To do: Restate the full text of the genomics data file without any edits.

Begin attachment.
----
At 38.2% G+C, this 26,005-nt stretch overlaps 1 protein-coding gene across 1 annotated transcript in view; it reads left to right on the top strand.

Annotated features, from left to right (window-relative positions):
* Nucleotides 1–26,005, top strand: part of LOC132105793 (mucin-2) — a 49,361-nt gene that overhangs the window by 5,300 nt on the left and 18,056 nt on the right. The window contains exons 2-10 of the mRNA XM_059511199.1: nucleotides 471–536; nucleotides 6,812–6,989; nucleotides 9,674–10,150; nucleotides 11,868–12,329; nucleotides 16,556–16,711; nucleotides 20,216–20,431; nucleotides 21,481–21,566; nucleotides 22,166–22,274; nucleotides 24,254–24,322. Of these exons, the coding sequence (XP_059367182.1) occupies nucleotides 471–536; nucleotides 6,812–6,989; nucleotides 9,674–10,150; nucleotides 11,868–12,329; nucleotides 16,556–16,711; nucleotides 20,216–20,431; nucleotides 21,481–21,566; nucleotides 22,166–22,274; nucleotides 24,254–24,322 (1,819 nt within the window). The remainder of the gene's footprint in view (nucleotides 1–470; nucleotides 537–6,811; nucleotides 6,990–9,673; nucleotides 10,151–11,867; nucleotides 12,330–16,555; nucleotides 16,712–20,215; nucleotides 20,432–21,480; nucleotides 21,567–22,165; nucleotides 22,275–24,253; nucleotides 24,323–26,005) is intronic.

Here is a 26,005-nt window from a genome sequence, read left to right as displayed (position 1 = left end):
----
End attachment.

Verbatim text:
At 38.2% G+C, this 26,005-nt stretch overlaps 1 protein-coding gene across 1 annotated transcript in view; it reads left to right on the top strand.

Annotated features, from left to right (window-relative positions):
* Nucleotides 1–26,005, top strand: part of LOC132105793 (mucin-2) — a 49,361-nt gene that overhangs the window by 5,300 nt on the left and 18,056 nt on the right. The window contains exons 2-10 of the mRNA XM_059511199.1: nucleotides 471–536; nucleotides 6,812–6,989; nucleotides 9,674–10,150; nucleotides 11,868–12,329; nucleotides 16,556–16,711; nucleotides 20,216–20,431; nucleotides 21,481–21,566; nucleotides 22,166–22,274; nucleotides 24,254–24,322. Of these exons, the coding sequence (XP_059367182.1) occupies nucleotides 471–536; nucleotides 6,812–6,989; nucleotides 9,674–10,150; nucleotides 11,868–12,329; nucleotides 16,556–16,711; nucleotides 20,216–20,431; nucleotides 21,481–21,566; nucleotides 22,166–22,274; nucleotides 24,254–24,322 (1,819 nt within the window). The remainder of the gene's footprint in view (nucleotides 1–470; nucleotides 537–6,811; nucleotides 6,990–9,673; nucleotides 10,151–11,867; nucleotides 12,330–16,555; nucleotides 16,712–20,215; nucleotides 20,432–21,480; nucleotides 21,567–22,165; nucleotides 22,275–24,253; nucleotides 24,323–26,005) is intronic.

Here is a 26,005-nt window from a genome sequence, read left to right as displayed (position 1 = left end):